Some further information about our systems:
    - ESXi 6.5 on HP DL380gen10 completely up2date (Soft-/Firmware)
    - HPspecific ESXi-image
    - DataCore-SAN also on DL380gen10 with SSDs (OS-virtualdiscs on SSD only)
    - Bonded (LACP) 2x10GB/s for iSCSI
    CrystalDiskMark 6.0.0 x64:
       Sequential Read (Q= 32,T= 1) :  1094.799 MB/s
      Sequential Write (Q= 32,T= 1) :   526.509 MB/s
      Random Read 4KiB (Q=  8,T= 8) :   430.462 MB/s [ 105093.3 IOPS]
     Random Write 4KiB (Q=  8,T= 8) :   168.259 MB/s [  41078.9 IOPS]
      Random Read 4KiB (Q= 32,T= 1) :   417.054 MB/s [ 101819.8 IOPS]
     Random Write 4KiB (Q= 32,T= 1) :   157.304 MB/s [  38404.3 IOPS]
      Random Read 4KiB (Q=  1,T= 1) :    42.067 MB/s [  10270.3 IOPS]
     Random Write 4KiB (Q=  1,T= 1) :    14.260 MB/s [   3481.4 IOPS]
    - OS : Windows Server 2016 Datacenter (Full installation) [10.0 Build 14393] (x64)
    - WSUS

    I know many of you are very frustrated but when answering please keep in mind that it won't help much if simply blame ms for not getting this sorted out.
    At least give your specs, describe your problem and if you found something that helped at least a bit.
    • Edited by DDSYSADMIN Monday, January 14, 2019 9:10 AM
    Monday, January 14, 2019 8:49 AM

All replies

  • Well i digged out 3 possible "solutions" and want to add them here:

    1.) Download and manual install of the cummulative update - didn't help us

    2.) Using sconfig to install updates from admin-powershell - seems to do things different - have to check - no improvements as far as i can see

    3.) Install updated signatures for windows defender - since defender is deactivated shouldn't help but will try anyway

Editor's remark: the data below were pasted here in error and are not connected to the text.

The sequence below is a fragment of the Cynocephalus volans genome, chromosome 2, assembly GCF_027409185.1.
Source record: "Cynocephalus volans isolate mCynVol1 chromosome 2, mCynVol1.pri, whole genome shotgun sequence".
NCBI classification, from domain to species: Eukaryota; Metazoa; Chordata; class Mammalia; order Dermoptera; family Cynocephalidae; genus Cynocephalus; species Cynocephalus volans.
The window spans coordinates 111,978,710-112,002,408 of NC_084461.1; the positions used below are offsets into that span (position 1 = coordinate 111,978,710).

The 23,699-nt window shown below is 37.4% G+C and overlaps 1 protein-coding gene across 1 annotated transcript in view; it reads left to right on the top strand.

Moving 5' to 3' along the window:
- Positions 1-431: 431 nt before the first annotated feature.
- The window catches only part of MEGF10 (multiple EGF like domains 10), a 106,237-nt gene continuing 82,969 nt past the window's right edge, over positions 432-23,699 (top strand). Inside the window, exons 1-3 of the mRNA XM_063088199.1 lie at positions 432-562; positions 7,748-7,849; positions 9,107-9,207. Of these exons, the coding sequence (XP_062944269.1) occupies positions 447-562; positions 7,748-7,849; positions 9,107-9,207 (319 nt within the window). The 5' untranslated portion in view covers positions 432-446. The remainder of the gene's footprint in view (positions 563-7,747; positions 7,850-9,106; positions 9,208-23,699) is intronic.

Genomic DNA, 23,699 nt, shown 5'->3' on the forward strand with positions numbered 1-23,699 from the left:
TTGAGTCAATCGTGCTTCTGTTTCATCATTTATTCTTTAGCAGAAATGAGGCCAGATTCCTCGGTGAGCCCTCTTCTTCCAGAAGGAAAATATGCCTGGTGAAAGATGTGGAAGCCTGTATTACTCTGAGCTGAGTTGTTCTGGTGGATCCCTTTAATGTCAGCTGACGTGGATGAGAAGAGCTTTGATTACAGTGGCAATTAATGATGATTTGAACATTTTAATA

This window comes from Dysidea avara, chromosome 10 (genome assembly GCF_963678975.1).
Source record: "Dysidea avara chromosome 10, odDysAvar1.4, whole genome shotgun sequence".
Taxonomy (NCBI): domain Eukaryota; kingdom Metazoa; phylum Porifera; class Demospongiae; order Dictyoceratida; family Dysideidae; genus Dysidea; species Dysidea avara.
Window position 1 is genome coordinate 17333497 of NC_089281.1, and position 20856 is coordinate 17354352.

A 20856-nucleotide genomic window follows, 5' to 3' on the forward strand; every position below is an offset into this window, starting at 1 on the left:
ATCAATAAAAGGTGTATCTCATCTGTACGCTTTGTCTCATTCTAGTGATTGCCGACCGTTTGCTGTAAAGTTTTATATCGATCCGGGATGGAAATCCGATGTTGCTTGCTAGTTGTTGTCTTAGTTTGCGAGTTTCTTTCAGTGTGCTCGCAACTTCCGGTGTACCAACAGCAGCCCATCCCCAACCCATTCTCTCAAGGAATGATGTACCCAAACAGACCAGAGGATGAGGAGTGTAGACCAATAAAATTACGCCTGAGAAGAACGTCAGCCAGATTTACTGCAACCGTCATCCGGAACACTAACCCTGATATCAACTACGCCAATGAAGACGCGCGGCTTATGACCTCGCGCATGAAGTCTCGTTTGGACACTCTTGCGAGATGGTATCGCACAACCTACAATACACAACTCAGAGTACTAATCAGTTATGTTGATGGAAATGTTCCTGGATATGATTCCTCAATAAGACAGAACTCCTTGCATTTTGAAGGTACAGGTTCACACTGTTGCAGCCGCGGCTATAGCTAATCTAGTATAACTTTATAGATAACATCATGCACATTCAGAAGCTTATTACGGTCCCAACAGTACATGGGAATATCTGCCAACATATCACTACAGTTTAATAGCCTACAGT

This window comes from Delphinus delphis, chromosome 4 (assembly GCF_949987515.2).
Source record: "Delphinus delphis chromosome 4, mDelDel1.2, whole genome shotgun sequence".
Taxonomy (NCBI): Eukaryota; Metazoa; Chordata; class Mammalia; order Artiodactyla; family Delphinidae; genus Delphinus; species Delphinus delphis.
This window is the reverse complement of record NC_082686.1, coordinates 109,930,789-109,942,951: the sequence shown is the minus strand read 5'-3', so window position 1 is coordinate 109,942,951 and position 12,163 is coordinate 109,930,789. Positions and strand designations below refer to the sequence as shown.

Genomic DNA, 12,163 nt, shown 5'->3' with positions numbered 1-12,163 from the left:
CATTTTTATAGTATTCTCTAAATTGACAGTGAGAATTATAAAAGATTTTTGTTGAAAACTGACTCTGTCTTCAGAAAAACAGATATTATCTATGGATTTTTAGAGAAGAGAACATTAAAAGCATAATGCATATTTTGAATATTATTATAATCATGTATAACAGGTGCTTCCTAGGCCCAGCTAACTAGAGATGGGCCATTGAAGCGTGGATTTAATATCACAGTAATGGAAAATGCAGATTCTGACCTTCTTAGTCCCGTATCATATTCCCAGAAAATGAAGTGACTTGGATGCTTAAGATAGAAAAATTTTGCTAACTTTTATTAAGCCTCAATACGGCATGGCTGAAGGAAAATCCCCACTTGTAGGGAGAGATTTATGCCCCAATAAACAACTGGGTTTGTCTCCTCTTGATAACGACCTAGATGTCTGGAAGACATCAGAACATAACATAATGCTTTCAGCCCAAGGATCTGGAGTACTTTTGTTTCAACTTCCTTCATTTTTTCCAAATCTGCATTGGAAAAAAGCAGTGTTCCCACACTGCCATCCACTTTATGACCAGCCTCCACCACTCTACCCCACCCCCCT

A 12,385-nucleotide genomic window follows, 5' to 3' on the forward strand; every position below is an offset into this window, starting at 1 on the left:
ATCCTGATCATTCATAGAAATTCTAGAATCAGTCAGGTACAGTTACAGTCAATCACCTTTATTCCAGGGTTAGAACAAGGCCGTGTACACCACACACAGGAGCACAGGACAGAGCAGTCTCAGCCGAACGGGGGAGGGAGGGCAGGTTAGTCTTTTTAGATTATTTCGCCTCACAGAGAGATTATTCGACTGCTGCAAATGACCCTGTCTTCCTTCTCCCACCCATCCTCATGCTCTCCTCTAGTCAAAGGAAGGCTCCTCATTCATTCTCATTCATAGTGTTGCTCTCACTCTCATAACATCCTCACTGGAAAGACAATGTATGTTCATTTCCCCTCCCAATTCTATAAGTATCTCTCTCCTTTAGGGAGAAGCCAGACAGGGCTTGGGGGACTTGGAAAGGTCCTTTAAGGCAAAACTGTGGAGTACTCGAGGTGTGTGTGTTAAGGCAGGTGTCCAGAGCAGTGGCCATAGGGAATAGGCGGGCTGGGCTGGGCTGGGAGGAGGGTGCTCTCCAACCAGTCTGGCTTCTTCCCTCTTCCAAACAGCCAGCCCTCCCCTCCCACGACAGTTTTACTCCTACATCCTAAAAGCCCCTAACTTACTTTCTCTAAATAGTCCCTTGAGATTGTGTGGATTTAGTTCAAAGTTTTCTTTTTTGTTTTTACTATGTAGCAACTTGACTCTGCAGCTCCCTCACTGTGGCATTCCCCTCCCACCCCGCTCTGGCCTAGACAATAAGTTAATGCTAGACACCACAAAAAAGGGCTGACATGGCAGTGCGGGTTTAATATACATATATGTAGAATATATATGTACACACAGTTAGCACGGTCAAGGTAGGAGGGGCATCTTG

Additional: When TiWorker.exe is generating that huge amount of CPU-Load the system writes like hell to C:\$Mft (Masterfiletable) und C:\$LogFile (NTFS-Volumeprotocol)

    Also %windir%\winsxs seems to involved

    Just noticed that there are similarities between what happens during update install and when doing a disc cleanup with update-cleanup. Looks pretty much the same in ressource-monitor. Trying to remember if i have ever seen the ammount of data to be cleaned up has reached more then a couple of MBs like it is often on Server 2008. Maybe it's now automatically done during update installation... just an idea...

    Forget about that last part. Just checked cbs.log and there you can see it black on white that it needs to handle a monstrous amount of packages and none of that takes longer than a few seconds but it sums up to about an hour now (last test with sconfig).


    Pretty much looks like a "failure in design" by ms and if there isn't a way to avoid that cummulative updates i don't see a chance to speed things up much.

    But let's see if someone out there has an idea...

    • Edited by DDSYSADMIN Monday, January 14, 2019 1:54 PM
    Monday, January 14, 2019 10:59 AM
  • Tried another thing.

    Currently with 01-2019 we need around 1 hour in windows and another hour for the restart.

    Yesterday i tried to do a windows update cleanup before update installation, which took nearly 4 hours to complete (CleanUp-Wizard told it would only be 1 MB to get free).

    The main point is, after that update took only 1 hour over all and the best part of it, the downtime for restart was only a couple of minutes (around 10 i think). Will try to verify that on another VM today. 

    • Edited by DDSYSADMIN Tuesday, January 15, 2019 8:52 AM
    Tuesday, January 15, 2019 7:48 AM
  • As expected doing an update of defender signatures didn't change anything.

    The other thing, running an WU cleanup first, couldn't be verified on another VM until now (tried two).

    Maybe someone of you can try this.

    Until now everything i can say is: Disable all and everything that may interfere or slow down file operations and pump up single thread performance as much as possible and you may gain some minutes.

    Everything else has to be solved by MS for example by doing a true merge of all that dozens of packages inside the cummulative update or split in a package for the last years and another with only the packages of the current year inside.

    I really hope someone else can dig out more because i don't believe anything of that will happen.

    Maybe it's possible to store those packages uncompressed at least on the disc so there is no repacking or reducing checks.

    Last thing i'm a bit hoping for is doing the updates with wsus-offline instead but i don't see why this should be faster.
    • Edited by DDSYSADMIN Tuesday, January 15, 2019 12:18 PM
    Tuesday, January 15, 2019 12:17 PM